Copyright Protection for Semiconductor Chips: Hearings Before the Subcommittee on Courts, Civil Liberties, and the Administration of Justice of the Committee on the Judiciary, House of Representatives, Ninety-eighth Congress, First Session, on H.R. 1028 ... August 3 and December 1, 1983
United States. Congress. House. Committee on the Judiciary. Subcommittee on Courts, Civil Liberties, and the Administration of Justice
U.S. Government Printing Office, 1984 - 494 lappuses
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242. lappuse - A patent may not be obtained though the invention is not identically disclosed or described as set forth in section 102 of this title, if the differences between the subject matter sought to be patented and the prior art are such that the subject matter as a whole would have been obvious at the time the invention was made to a person having ordinary skill in the art to which said subject matter pertains.
405. lappuse - ... (b) the invention was patented or described in a printed publication in this or a foreign country or in public use or on sale in this country, more than one year prior to the date of the application for patent in the United States...
427. lappuse - Subject to sections 107 through 118, the owner of copyright under this title has the exclusive rights to do and to authorize any of the following: (1) to reproduce the copyrighted work in copies or phonorecords ; (2) to prepare derivative works based upon the copyrighted work; (3) to distribute copies or phonorecords of the copyrighted work to the public by sale or other transfer of ownership, or by rental, lease, or lending...
251. lappuse - The economic philosophy behind the clause empowering Congress to grant patents and copyrights is the conviction that encouragement of individual effort by personal gain is the best way to advance public welfare through the talents of authors and inventors in "Science and useful Arts.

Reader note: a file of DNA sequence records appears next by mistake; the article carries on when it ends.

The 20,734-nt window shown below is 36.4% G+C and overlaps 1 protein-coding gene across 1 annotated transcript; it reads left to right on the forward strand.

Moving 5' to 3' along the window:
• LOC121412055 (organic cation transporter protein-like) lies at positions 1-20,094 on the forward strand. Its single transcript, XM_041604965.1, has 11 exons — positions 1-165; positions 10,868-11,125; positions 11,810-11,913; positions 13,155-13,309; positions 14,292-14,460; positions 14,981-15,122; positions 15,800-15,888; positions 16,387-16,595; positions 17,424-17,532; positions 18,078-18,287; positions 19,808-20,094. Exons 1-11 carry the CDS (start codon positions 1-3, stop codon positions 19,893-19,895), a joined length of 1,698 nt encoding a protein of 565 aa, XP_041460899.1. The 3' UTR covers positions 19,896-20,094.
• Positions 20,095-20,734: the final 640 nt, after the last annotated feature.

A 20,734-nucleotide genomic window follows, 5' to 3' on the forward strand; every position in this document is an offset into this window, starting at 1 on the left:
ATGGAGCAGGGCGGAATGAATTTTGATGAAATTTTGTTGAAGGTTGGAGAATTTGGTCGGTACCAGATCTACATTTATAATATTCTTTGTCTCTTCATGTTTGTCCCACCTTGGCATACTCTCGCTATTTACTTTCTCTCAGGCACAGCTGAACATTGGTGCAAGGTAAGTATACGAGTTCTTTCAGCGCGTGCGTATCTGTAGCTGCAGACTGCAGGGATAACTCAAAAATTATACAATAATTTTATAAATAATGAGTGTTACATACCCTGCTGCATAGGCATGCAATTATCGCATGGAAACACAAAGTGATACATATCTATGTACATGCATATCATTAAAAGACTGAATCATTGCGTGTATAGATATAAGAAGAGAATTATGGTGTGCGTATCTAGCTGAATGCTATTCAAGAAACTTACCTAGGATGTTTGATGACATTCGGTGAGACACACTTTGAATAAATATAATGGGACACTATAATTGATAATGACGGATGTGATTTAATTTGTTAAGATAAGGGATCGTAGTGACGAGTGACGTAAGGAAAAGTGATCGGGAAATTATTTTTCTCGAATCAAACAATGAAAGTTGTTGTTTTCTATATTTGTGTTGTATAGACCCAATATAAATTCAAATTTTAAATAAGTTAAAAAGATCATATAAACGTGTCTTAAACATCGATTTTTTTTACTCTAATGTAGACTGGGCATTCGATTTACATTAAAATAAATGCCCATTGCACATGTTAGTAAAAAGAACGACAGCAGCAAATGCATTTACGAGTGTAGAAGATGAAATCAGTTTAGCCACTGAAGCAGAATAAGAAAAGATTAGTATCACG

85. lappuse - Report of the Register of Copyrights on the General Revision of the US Copyright Law...
84. lappuse - In no case does copyright protection for an original work of authorship extend to any idea, procedure, process, system, method of operation, concept, principle, or discovery, regardless of the form in which it is described, explained, illustrated, or embodied in such work.
408. lappuse - The specification shall contain a written description of the invention, and of the manner and process of making and using it, in such full, clear, concise, and exact terms as to enable any person skilled in the art to which it pertains, or with which it is most nearly connected, to make and use the same, and shall set forth the best mode contemplated by the inventor of carrying out his invention.
396. lappuse - property' as applied to trademarks and trade secrets is an unanalyzed expression of certain secondary consequences of the primary fact that the law makes some rudimentary requirements of good faith. Whether the plaintiffs have any valuable secret or not the defendant knows the facts, whatever they are, through a special confidence that he accepted. The property may be denied, but the confidence cannot be.
1. lappuse - I know also, that laws and institutions must go hand in hand with the progress of the human mind. As that becomes more developed, more enlightened, as new discoveries are made, new truths disclosed, and manners and opinions change with the change of circumstances, institutions must advance also, and keep pace with the times.
405. lappuse - ... before the applicant's invention thereof the invention was made in this country by another who had not abandoned, suppressed, or concealed it. In determining the priority of invention there shall be considered not only the respective dates of conception and reduction to practice of the invention, but also the reasonable diligence of one who was first to conceive and last to reduce to practice, from a time prior to conception by the other.